Physicians’ intention to prescribe hydrocodone combination products after rescheduling: A theory of reasoned action approach

Marc L. Fleming, Larry Driver, Sujit S. Sansgiry, Susan M. Abughosh, Matthew Wanat, Ruta V. Sawant, Erin Ferries, Kathleen Reeve, Knox H. Todd

Research output: Contribution to journalArticle

3 Scopus citations


Background The U.S. Drug Enforcement Administration (DEA) rescheduled hydrocodone combination products (HCPs) in an attempt to mitigate the prescription opioid epidemic. Many in the medical and pharmacy community expressed concerns of unintended consequences as a result of rescheduling. Objectives This study examined physicians’ intentions to prescribe HCPs after rescheduling using the framework of the theory of reasoned action (TRA). Methods A cover letter containing a link to the online questionnaire was sent to physicians of the Texas Medical Association who were likely to prescribe opioids. The questionnaire assessed physicians’ intentions to prescribe HCPs after rescheduling. Predictor variables included attitude toward rescheduling, subjective norm toward HCP prescribing, and past prescribing behavior of schedule II prescriptions. All variables were measured on a 7-point, Likert-type scale. Intention to prescribe as a dependent variable was regressed over TRA variables and respondent characteristics. Results A total of 1176 usable responses were obtained, yielding a response rate of 13.3%. Mean (M) age was 53.07 ± 11 and most respondents were male (70%) and Caucasian (75%). Physicians held a moderately positive intention to prescribe HCPs (M = 4.36 ± 2.08), held a moderately negative attitude towards rescheduling, M = 4.68 ± 1.51 (reverse coded). Subjective norm was moderately low, M = 3.06 ± 1.78, and past prescribing behavior M = 2.43 ± 1.21. The linear regression analysis indicated that attitude (β = 0.10; P = 0.006), subjective norm (β = 0.35; P < 0.0001) and past prescribing behavior (β = 0.59; P < 0.0001) were significant predictors of intention to prescribe HCPs after rescheduling. Conclusions TRA was shown to be a predictive model of physicians’ intentions to prescribe HCPs after rescheduling. Overall, physicians held a moderately positive intention to prescribe HCPs. Past behavior concerning schedule II prescribing was found to be the most significant predictor of intention. Understanding the impact of federal rule changes on pain management care and patient satisfaction is necessary to determine whether this change has produced the intended consequences without harming patients in need of HCPs.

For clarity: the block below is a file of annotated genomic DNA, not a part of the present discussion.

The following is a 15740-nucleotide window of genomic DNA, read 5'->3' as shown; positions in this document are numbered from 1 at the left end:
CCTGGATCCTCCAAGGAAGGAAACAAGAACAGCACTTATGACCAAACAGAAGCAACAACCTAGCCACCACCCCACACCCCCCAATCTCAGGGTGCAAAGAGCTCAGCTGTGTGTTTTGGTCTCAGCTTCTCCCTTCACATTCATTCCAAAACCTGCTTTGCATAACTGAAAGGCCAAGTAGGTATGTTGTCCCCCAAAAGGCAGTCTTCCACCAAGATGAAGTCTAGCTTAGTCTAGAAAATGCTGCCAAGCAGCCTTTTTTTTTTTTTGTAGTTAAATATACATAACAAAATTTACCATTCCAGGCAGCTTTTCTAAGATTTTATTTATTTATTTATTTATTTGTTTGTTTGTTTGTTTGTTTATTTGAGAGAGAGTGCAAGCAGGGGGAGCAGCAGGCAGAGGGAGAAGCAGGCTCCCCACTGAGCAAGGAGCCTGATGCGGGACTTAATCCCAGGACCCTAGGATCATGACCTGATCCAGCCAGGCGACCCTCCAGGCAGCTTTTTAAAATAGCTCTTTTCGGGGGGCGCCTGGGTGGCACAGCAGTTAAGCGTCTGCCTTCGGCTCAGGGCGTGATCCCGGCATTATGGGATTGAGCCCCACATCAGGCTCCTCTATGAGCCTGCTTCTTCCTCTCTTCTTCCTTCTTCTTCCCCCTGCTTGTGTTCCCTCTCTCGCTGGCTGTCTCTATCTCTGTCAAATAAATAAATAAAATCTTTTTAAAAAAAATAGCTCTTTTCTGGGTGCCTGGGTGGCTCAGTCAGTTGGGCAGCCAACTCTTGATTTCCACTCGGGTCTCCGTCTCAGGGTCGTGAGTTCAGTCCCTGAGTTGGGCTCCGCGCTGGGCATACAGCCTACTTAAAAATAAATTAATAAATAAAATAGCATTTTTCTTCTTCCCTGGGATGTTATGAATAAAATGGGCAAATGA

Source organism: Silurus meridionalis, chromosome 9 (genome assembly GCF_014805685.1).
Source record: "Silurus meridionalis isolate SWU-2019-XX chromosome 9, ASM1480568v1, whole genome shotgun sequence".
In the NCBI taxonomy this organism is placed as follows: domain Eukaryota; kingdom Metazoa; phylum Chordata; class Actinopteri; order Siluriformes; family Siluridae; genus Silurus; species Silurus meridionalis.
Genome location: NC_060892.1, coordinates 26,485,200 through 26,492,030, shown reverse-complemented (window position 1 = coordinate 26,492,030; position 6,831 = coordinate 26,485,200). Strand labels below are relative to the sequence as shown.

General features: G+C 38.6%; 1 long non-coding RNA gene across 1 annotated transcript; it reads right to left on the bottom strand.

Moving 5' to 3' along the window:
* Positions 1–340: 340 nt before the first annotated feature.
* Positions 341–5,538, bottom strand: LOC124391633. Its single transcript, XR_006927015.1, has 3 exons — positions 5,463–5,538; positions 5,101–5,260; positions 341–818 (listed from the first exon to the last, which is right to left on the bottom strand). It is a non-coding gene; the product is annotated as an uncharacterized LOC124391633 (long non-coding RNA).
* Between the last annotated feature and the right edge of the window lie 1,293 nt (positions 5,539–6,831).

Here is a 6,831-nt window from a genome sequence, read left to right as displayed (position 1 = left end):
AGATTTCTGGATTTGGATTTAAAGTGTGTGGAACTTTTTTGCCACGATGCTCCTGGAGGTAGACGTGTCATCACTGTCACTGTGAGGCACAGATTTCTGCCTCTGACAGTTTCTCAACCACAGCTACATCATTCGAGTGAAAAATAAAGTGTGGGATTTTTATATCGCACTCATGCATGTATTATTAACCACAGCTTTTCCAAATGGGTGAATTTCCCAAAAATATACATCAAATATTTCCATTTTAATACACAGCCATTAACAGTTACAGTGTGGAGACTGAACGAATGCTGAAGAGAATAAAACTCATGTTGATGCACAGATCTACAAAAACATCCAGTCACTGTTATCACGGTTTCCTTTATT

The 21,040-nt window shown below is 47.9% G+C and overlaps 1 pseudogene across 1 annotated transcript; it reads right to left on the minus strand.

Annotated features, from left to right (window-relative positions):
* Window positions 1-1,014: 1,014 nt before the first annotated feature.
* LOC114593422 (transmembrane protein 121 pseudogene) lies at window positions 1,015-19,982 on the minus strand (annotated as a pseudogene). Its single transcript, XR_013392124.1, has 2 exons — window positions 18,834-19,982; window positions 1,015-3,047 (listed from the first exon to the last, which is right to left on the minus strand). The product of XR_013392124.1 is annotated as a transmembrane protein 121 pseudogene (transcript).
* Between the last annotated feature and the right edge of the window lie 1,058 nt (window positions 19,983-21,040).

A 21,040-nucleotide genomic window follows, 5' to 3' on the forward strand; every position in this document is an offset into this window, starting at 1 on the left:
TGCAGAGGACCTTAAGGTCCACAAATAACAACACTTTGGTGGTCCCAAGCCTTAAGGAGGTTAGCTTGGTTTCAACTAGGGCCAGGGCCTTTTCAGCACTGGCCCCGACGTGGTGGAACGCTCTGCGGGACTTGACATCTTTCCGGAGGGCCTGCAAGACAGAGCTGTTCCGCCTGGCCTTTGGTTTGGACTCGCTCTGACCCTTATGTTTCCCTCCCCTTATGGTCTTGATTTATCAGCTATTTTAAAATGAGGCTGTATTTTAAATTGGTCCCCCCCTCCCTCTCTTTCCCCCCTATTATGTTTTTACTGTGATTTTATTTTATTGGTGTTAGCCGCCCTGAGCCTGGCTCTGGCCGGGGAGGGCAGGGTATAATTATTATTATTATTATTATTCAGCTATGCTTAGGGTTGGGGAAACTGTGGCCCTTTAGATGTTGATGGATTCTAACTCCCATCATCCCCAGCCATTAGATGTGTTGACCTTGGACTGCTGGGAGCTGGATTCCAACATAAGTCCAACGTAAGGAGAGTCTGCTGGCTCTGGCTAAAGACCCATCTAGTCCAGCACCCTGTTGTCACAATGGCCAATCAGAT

Original languageEnglish
Pages (from-to)503-512
Number of pages10
JournalResearch in Social and Administrative Pharmacy
Issue number3
StatePublished - May 2017



  • Hydrocodone
  • Opioid prescribing
  • Pain management
  • Prescription drug abuse
  • Rescheduling
  • Theory of reasoned action

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